And as for these ‘Western values’ – please don’t make me sick.   On yesterday’s ‘day of terror’ Saudi planes carried out another round of air strikes in Yemen, in the same week that the UN announced that 21 million Yemenis – 80 percent of the population – now require humanitarian assistance.

Some of those bombings may have been carried out with British-built planes, because Britain not only arms the Saudis, but has explicitly expressed its support for the war against the supposedly Iran-linked Houthi rebels – a war that is bringing Yemen to the point of collapse.

Unless we are supposed to believe that the Saudis and the Egyptian dictatorship and the autocrats of the Gulf are standing up for liberal democracy, we can only conclude that this ghastly war has very little to do with ‘Western values’ and a lot more to do with geopolitics and statecraft.

And that, tragically, is also the case with much of the ‘barbaric turmoil’ that is currently convulsing the Middle East, and which is sucking one country after another into a terrifying vortex of limitless and inhuman violence.

At this point I ought to come up with ‘solutions’ and ‘alternatives’, but right now I don’t have any to offer except this observation: It may be true,   as Feuchtwanger once said, that ‘ the immediate causes and consequences of this or that particular fact’ pertaining to each individual act of barbarism may be elusive.   But those of us who have no choice but to be spectators of terrorist spectacles must understand that ‘terror’ is only one manifestation – and consequence – of a dark, amoral and unjust world that many different actors are responsible for.

And until we do that, I can’t help feeling that we are doomed to see yesterday’s horrors repeated again and again, and that we will remain trapped in a deadly dynamic in which terrorism feeds militarism and militarism feeds terrorism, and our prospects of creating a just and peaceful international order are ripped to shreds.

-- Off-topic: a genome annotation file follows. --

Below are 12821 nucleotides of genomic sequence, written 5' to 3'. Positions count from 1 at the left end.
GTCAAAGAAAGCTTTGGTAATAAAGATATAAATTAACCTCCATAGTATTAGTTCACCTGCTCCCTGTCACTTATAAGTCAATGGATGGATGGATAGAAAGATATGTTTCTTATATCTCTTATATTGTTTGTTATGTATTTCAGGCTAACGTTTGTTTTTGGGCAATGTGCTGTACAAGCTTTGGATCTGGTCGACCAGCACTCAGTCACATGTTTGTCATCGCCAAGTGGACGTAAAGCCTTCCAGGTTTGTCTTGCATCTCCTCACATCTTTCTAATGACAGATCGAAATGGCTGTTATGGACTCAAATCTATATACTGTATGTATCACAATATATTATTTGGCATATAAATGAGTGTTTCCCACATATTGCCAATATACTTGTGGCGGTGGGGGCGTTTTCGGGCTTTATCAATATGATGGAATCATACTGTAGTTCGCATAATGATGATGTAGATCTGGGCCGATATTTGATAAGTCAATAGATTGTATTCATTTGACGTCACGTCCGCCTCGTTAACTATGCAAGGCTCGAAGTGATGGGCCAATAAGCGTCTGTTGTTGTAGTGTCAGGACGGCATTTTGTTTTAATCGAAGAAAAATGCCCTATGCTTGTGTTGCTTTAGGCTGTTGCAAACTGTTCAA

Islamic State’s ‘radicalized’ British volunteers: a useful threat?

I feel sorry for the Bradford husbands and other British Muslim families whose children and relatives have absconded to join Islamic State’s savage utopia, but I don’t feel any sympathy at all for the ‘radicalized’ volunteers themselves who have gone to Syria.   It isn’t as if you have to look very far to know what ISIS is like.

We are, after all,   talking about an organization that believes it has a divine right to rape women from religious minorities; that beheads and buries alive children and adults; that murders prisoners of war and hostages en masse in exemplary execution-spectacles; that recruits even eight year old children to carry out suicide bombings; that forces homosexuals to jump off buildings; that has casually wiped out even the most ancient historical artefacts and remains in its attempt to establish an Islamic year zero at the heart of Syria and Iraq.

All this has been done in plain sight, and no amount of ‘grooming’ can conceal facts that ISIS doesn’t even begin to hide, because it is actually proud of its barbarity.     In short, this is a gang of fanatics driven by bigotry and sectarian hatred, that rules through the gun, the knife and the whip, whose language is blood and death, and which has trampled even the most basic and elementary laws of mercy and decency in war and peace that humanity has evolved over thousands of years through various religious and secular traditions.   Such an organization deserves only universal contempt, and those who go and fight for it deserve the same.